Accidental Activist

Just a Boy's Diary

A diary is a book with no discernible plot and an uncertain ending. It sounds a lot like life.

By Ben Bull
Published April 21, 2006

When I was a pre-teen, just about the only thing I ever said to my parents was, "I'm bored."

Of course, being a bolshy little shite, I gave it my own, unique inflection. "Ugh!" I would begin, with a heavy sigh. "I'm booooored!"

I said this a lot.

My mum always did her best to offer me suggestions and send me on my way. "Go for a walk," was a favourite, as was, "I have some errands you can run." (I usually took my boredom elsewhere after that.)

I recall one particular rainy day, before the advent of Computers, MSN Messenger and free local calling. "Ugh" I said, to my mum, followed by a well-practiced world-weary sigh.

"I know, I know," she replied, cutting me short. "You're bored."

My mum suggested I start a diary.

"A diary?" I repeated, incredulous. "Why the hell would I start a diary? Diaries are for girls."

My mum was sifting through boxes in the basement, doing one of her impromptu Spring Cleans, something she did whatever the season and whenever the mood took her (which was often - my mum liked to keep busy). She was deep in concentration, studying an expensive looking leather bound journal, and smiling to herself.

"What's that?" I asked, snatching it from her.

"Just a girl's diary," she replied, snatching it back. "Mine."

"Can I read it?"

My mum's diary began around 1967 - a year before I was born. Thoughts about her life, her future and the dubious joys of parenting bounced off the pages. Mum and dad had three little girls back then and, from the sounds of it, my older sisters - in particular Clare, my middle sis - were a precocious threesome.

Mum wrote about how she pushed them in their prams, hauled them on and off the bus and cleaned up the crap from the kitchen walls after a typical family breakfast, dinner or tea.

It was evident, as I read all this, that my mum did most of this alone. But yet, in the tone and language of these entries, there was no hint of despair. In fact, my mum seemed - for the most part at least - to be thoroughly enjoying motherhood. An entry around September 1967 really freaked me out.

"I'm late (again)," it read, ominously. "I do hope I'm pregnant."

Holy Crap! I thought. That's me! I really hope you're pregnant too, mum. Otherwise I won't be born.

Other entries were not so warming. A few years after I came along, my mum left us to go and nurse my Uncle Albyn in Cumbria. Albyn was sick with cancer, and my mum's sister, Maureen, had five kiddies in tow and more worries than she alone could handle.

As the pages flipped by my Uncle Albyn grew sicker and sicker. But by far the greatest pain welling up in the ink was that of a mother separated from her children, wondering what her kids were having for dinner, what they were doing with their days, and whether they were missing her at all.

"I do hope they miss me," wrote my mum.

The Diary ended a few months later, not long after Uncle Albyn died, and began again 23 years further on. This time mum was doing sick duty of a different kind. My week old nephew George was cooped up in an incubator with a little hole in his heart. He was doing what all the other little incubator babies were doing at that time: trying to survive.

Fortunately, George did survive his uncertain start to the world, thanks mainly to the efforts of the paediatric surgeons at Liverpool's Alder Hey hospital and their amazing tiny tools.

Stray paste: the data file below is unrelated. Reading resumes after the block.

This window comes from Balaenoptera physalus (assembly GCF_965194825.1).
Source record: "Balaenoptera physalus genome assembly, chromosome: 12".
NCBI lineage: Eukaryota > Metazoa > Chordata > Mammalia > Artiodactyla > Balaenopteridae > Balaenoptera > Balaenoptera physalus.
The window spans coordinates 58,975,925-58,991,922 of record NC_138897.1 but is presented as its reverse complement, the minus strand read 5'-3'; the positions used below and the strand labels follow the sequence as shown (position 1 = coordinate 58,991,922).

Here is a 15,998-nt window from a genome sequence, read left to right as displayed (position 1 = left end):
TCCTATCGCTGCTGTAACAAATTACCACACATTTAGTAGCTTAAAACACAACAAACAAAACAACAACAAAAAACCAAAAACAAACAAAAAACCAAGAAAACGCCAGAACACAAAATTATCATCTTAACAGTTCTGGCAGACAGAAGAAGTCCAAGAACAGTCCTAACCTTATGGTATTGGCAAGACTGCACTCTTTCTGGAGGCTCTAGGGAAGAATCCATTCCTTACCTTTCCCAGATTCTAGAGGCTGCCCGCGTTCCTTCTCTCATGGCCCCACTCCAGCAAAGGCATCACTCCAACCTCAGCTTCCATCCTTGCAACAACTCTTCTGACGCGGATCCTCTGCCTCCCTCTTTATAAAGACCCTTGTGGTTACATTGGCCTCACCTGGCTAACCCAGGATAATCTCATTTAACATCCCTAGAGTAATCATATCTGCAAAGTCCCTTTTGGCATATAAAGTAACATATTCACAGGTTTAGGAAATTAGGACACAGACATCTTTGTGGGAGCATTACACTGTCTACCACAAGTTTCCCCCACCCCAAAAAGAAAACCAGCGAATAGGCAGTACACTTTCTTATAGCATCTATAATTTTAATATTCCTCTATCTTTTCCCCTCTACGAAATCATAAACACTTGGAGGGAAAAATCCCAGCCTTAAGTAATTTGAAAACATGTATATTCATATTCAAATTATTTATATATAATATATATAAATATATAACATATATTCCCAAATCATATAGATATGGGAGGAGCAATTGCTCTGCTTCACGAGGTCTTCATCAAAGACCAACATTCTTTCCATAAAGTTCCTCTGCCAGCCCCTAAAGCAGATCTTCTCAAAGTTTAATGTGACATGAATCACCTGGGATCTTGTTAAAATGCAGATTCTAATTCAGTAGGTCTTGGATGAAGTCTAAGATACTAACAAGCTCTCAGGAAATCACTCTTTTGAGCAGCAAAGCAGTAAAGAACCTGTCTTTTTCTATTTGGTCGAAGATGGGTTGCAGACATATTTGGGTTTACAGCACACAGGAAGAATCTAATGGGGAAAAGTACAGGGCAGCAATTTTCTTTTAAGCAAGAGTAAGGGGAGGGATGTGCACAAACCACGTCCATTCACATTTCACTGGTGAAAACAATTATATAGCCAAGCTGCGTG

But other kids did not.

My mum captured, not only little Georgie Boy's close calls, but also those of his neighbours. Neighbours like Baby Thomas, who had an enlarged heart and was born just a few days before George.

At first he did well. "His mum and Dad are so brave," wrote my mum, "and so hopeful."

"Thomas is doing better today," another entry read. But with the flip of a page I was reminded in a miserable instant about the sheer unpredictability of life: "April xx, xxxx. Baby Thomas died today."

I took my mum's advise to write a diary. Over the course of four funless weeks in the Autumn of 1986, I documented the dubious excitement of my endless empty days with the kind of detail and enthusiasm you would expect from a sulky suburban kid. It went something like this:

"Monday: Played Pac Man with Steve."

"Tuesday: Delivered the Newspapers."

"Wednesday: Played Pac Man with Steve."

It was riveting stuff. Thank God for Pac Man.

26 years on, I'm thinking about picking up the diary again. For one thing, my life is a whole lot more exciting these days. With a precocious quartet of my own I have no time to be, ugh, sigh, bored, and it seems to me that I spend way too much time being, "busy doing other things" as John Lennon said, especially if these things include just sitting around worrying.

No doubt my installments will have highs and lows just like my mum's (preferably with more highs than lows) and I suspect they may contain more than the odd musing about words that I hate and any other superfluous self-talk that seeps in and out of my head.

But what the hell - it's a diary, a book with no discernible plot and an uncertain ending.

It sounds a lot like life.

I think it's going to be fun.

Ben Bull lives in downtown Toronto. He's been working on a book of short stories for about 10 years now and hopes to be finished tomorrow. He also has a movie blog.

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By Herschel (anonymous) | Posted December 12, 2007 at 13:43:33

Very nice, I enjoyed reading it. I might even start my own diary one day...
Keep up the good work!

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By sooty the dumbass (anonymous) | Posted August 01, 2008 at 23:22:26

This article is quite nooby, I would say.

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